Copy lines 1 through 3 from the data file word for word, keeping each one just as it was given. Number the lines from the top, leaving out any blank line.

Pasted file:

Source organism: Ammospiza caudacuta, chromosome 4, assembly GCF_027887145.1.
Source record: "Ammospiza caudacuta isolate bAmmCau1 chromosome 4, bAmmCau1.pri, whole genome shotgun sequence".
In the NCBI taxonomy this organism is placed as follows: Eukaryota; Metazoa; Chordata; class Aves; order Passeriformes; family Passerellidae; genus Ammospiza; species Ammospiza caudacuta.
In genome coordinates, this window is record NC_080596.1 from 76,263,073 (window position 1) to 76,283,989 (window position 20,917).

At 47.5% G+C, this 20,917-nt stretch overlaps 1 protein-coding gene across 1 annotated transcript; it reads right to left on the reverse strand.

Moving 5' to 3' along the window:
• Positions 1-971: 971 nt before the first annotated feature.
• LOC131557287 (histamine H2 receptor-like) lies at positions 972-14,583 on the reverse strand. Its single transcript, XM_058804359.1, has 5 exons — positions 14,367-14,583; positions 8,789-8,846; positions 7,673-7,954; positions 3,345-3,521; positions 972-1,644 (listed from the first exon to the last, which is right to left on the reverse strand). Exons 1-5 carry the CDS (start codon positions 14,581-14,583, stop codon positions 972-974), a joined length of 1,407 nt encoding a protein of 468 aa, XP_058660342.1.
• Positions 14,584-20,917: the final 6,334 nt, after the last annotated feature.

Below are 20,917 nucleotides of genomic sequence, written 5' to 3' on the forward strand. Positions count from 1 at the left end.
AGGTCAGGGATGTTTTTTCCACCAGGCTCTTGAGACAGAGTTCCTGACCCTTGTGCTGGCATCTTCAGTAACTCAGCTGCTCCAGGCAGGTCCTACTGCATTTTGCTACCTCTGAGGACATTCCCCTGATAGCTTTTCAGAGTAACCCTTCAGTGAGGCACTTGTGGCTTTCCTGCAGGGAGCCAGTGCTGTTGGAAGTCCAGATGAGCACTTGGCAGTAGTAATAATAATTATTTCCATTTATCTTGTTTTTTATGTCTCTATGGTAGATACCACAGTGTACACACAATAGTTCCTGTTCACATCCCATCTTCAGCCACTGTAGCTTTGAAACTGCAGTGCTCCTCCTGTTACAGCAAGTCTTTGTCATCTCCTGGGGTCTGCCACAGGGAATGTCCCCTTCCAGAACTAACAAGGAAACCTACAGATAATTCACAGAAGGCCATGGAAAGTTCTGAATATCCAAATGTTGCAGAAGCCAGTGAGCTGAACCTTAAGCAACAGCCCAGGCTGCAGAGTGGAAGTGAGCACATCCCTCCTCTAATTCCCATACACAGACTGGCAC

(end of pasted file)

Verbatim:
Source organism: Ammospiza caudacuta, chromosome 4, assembly GCF_027887145.1.
Source record: "Ammospiza caudacuta isolate bAmmCau1 chromosome 4, bAmmCau1.pri, whole genome shotgun sequence".
In the NCBI taxonomy this organism is placed as follows: Eukaryota; Metazoa; Chordata; class Aves; order Passeriformes; family Passerellidae; genus Ammospiza; species Ammospiza caudacuta.